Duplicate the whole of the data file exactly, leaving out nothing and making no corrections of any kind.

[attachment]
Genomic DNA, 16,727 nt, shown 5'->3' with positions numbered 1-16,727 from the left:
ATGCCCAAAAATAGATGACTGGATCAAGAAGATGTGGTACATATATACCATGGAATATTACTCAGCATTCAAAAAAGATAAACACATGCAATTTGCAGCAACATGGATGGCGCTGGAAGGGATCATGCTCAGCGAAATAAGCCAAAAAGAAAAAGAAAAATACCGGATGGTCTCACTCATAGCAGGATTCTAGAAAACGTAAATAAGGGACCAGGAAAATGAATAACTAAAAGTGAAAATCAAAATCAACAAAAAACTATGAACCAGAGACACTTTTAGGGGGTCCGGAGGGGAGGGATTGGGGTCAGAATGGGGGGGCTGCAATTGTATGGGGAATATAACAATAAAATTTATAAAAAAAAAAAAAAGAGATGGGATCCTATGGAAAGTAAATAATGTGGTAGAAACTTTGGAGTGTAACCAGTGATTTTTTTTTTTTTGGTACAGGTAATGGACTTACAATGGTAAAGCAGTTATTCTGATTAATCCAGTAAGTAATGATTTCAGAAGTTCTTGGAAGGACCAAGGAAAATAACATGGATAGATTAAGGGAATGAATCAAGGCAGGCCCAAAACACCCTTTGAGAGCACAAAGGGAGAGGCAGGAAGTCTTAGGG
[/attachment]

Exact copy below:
Genomic DNA, 16,727 nt, shown 5'->3' with positions numbered 1-16,727 from the left:
ATGCCCAAAAATAGATGACTGGATCAAGAAGATGTGGTACATATATACCATGGAATATTACTCAGCATTCAAAAAAGATAAACACATGCAATTTGCAGCAACATGGATGGCGCTGGAAGGGATCATGCTCAGCGAAATAAGCCAAAAAGAAAAAGAAAAATACCGGATGGTCTCACTCATAGCAGGATTCTAGAAAACGTAAATAAGGGACCAGGAAAATGAATAACTAAAAGTGAAAATCAAAATCAACAAAAAACTATGAACCAGAGACACTTTTAGGGGGTCCGGAGGGGAGGGATTGGGGTCAGAATGGGGGGGCTGCAATTGTATGGGGAATATAACAATAAAATTTATAAAAAAAAAAAAAAGAGATGGGATCCTATGGAAAGTAAATAATGTGGTAGAAACTTTGGAGTGTAACCAGTGATTTTTTTTTTTTTGGTACAGGTAATGGACTTACAATGGTAAAGCAGTTATTCTGATTAATCCAGTAAGTAATGATTTCAGAAGTTCTTGGAAGGACCAAGGAAAATAACATGGATAGATTAAGGGAATGAATCAAGGCAGGCCCAAAACACCCTTTGAGAGCACAAAGGGAGAGGCAGGAAGTCTTAGGG